The brother, whose praise is in the Gospel - whose praise is known in connection with the Gospel: Luke may be meant; not that "the Gospel" refers to his written gospel; but the language implies some one well known throughout the churches, and at that time with Paul, as Luke then was (Acts 20:6). Not a Macedonian, as appears from 2 Corinthians 9:4. Of all Paul's "companions in travel" (2 Corinthians 8:19; Acts 19:29), Luke was the most prominent, having been his companion in preaching at his first entrance into Europe (Acts 16:10). The fact that the person referred to was "chosen of the churches" as their trustee to convey, with Paul, the contribution to Jerusalem, implies that he had resided among them some time before: this is true of Luke, who, after parting from Paul at Philippi (as he marks by the change from "we" to "they," Acts 16:1-40) six years before, is now again found in his company in Macedonia. In the interim he probably had become so well known that 'his praise was throughout all the churches.' Compare 2 Corinthians 12:18; Philemon 1:24. He who is faithful in the Gospel will be faithful also in earthly matters.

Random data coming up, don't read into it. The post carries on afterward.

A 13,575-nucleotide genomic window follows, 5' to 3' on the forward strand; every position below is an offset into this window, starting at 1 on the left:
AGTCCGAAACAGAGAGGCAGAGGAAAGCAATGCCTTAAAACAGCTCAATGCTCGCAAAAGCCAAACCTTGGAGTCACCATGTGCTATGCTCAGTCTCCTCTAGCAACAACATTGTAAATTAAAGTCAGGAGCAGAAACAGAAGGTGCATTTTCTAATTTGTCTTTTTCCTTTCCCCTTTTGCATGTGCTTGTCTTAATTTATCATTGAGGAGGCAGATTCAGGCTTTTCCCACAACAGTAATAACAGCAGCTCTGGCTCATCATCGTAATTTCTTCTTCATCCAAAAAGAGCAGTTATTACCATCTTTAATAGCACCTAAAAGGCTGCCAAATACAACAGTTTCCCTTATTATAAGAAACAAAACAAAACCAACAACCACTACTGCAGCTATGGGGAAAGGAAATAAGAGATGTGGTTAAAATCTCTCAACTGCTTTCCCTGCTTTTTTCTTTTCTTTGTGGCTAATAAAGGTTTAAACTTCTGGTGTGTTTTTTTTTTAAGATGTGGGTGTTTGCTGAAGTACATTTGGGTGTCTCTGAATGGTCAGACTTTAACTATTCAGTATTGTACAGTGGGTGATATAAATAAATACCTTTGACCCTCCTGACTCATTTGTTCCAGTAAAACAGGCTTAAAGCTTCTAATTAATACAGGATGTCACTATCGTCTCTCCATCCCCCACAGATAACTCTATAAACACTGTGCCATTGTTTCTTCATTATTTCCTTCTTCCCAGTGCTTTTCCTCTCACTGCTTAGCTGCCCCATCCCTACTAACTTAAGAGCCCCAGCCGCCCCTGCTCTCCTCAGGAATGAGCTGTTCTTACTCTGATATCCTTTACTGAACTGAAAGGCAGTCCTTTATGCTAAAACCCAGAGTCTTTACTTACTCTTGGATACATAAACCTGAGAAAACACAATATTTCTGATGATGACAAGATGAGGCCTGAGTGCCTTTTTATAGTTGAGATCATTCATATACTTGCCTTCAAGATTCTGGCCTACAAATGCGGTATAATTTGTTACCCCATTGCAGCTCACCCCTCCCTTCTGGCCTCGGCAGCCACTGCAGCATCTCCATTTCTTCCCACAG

And not that only, but who was also chosen of the churches to travel with us with this grace, which is administered by us to the glory of the same Lord, and declaration of your ready mind:
Not that only - not only praised in all the churches.
Chosen - by vote [ cheirotoneetheis (G5500)].
Of the churches. Therefore these companions of Paul are called "messengers of the churches" (2 Corinthians 8:23).
To travel - to Jerusalem.
With (B C, Vulgate 'in' - i:e., in the case of; 'Aleph (') Delta G, "with")
This grace - `gift.'
To the glory of the same Lord. So 'Aleph ('). But B C Delta G f g, Vulgate, omit "same."
(Declaration of) your ready mind. 'Aleph (') B C Delta G, Vulgate, read 'our,' not your. Connect these clauses with "chosen of the churches to travel with us." The union of the brother with Paul in the collection was to guard against suspicions injurious "to the glory" of the Lord. It was also in order to produce (not 'to the declaration of') a 'readiness' in Paul and the brother for the office which, each by himself, would have been less ready to undertake, for fear of suspicions arising (2 Corinthians 8:20) as to their mal-administration of the money.